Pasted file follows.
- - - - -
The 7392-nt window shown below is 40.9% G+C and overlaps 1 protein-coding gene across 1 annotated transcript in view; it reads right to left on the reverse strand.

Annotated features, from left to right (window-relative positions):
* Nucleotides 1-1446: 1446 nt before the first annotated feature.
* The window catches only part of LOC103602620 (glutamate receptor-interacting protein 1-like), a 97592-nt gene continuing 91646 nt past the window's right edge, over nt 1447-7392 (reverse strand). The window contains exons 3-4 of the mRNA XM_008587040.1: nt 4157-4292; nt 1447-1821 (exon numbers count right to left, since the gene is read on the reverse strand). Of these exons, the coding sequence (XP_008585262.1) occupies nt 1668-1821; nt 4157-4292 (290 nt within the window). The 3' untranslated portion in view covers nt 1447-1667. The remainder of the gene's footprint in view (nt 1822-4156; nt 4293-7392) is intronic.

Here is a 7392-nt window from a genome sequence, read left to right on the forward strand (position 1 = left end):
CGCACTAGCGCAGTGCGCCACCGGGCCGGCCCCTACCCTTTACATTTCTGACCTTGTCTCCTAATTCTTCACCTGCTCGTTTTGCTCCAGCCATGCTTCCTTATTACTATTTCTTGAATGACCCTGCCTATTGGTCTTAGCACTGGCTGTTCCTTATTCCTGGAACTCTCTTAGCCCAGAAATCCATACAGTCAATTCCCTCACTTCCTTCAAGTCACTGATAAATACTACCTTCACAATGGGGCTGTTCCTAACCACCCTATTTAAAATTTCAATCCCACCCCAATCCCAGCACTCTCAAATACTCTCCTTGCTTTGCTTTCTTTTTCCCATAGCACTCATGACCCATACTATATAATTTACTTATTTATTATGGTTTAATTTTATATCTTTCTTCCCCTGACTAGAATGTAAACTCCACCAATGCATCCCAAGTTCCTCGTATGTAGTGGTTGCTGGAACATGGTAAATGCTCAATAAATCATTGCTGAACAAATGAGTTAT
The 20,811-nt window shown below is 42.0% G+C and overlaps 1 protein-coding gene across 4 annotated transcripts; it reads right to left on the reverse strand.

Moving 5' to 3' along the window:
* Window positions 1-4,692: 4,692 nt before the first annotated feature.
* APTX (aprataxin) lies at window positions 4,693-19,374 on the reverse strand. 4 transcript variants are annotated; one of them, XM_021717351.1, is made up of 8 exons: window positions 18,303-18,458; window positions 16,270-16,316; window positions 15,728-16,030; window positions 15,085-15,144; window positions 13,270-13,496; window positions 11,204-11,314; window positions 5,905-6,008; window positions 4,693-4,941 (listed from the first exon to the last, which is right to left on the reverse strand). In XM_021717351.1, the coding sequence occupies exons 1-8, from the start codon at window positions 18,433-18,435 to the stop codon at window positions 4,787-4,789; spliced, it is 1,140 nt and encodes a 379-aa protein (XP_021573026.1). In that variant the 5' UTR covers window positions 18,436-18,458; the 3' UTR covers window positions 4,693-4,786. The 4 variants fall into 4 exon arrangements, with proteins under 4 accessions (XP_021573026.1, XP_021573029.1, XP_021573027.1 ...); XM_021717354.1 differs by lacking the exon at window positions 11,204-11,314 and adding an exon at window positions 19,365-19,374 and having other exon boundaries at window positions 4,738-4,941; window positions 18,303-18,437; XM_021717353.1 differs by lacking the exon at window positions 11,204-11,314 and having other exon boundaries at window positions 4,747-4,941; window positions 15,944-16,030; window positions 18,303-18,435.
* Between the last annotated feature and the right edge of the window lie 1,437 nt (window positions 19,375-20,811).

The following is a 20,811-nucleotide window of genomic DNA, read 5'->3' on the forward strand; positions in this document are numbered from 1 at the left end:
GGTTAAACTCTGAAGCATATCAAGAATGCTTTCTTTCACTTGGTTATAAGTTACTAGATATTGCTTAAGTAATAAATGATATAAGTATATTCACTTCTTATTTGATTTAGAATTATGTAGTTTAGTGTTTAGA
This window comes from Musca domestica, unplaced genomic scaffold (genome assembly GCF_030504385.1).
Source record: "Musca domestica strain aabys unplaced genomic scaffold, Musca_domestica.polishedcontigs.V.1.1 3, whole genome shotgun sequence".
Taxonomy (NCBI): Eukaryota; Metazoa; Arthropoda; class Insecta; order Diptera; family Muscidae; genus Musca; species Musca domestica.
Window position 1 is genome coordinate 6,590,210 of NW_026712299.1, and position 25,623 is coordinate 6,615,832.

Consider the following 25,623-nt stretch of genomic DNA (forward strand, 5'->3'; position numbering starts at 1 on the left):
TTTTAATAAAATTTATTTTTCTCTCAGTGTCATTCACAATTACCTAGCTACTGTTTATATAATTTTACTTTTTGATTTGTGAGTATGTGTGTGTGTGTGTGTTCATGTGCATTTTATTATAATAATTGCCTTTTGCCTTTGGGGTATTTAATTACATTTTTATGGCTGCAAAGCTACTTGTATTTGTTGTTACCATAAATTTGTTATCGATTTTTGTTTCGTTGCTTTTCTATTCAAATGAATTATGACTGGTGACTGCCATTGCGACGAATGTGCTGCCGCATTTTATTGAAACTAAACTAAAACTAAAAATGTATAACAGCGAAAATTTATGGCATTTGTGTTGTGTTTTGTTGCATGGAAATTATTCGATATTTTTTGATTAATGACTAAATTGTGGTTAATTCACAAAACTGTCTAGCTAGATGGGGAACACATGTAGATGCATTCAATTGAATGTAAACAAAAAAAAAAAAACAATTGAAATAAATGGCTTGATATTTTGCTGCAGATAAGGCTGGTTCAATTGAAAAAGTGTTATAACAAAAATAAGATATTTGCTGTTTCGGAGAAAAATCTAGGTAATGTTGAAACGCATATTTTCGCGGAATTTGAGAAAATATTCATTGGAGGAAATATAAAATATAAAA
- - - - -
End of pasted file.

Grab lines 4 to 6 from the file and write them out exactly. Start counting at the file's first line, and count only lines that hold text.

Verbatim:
* The window catches only part of LOC103602620 (glutamate receptor-interacting protein 1-like), a 97592-nt gene continuing 91646 nt past the window's right edge, over nt 1447-7392 (reverse strand). The window contains exons 3-4 of the mRNA XM_008587040.1: nt 4157-4292; nt 1447-1821 (exon numbers count right to left, since the gene is read on the reverse strand). Of these exons, the coding sequence (XP_008585262.1) occupies nt 1668-1821; nt 4157-4292 (290 nt within the window). The 3' untranslated portion in view covers nt 1447-1667. The remainder of the gene's footprint in view (nt 1822-4156; nt 4293-7392) is intronic.

Here is a 7392-nt window from a genome sequence, read left to right on the forward strand (position 1 = left end):
CGCACTAGCGCAGTGCGCCACCGGGCCGGCCCCTACCCTTTACATTTCTGACCTTGTCTCCTAATTCTTCACCTGCTCGTTTTGCTCCAGCCATGCTTCCTTATTACTATTTCTTGAATGACCCTGCCTATTGGTCTTAGCACTGGCTGTTCCTTATTCCTGGAACTCTCTTAGCCCAGAAATCCATACAGTCAATTCCCTCACTTCCTTCAAGTCACTGATAAATACTACCTTCACAATGGGGCTGTTCCTAACCACCCTATTTAAAATTTCAATCCCACCCCAATCCCAGCACTCTCAAATACTCTCCTTGCTTTGCTTTCTTTTTCCCATAGCACTCATGACCCATACTATATAATTTACTTATTTATTATGGTTTAATTTTATATCTTTCTTCCCCTGACTAGAATGTAAACTCCACCAATGCATCCCAAGTTCCTCGTATGTAGTGGTTGCTGGAACATGGTAAATGCTCAATAAATCATTGCTGAACAAATGAGTTAT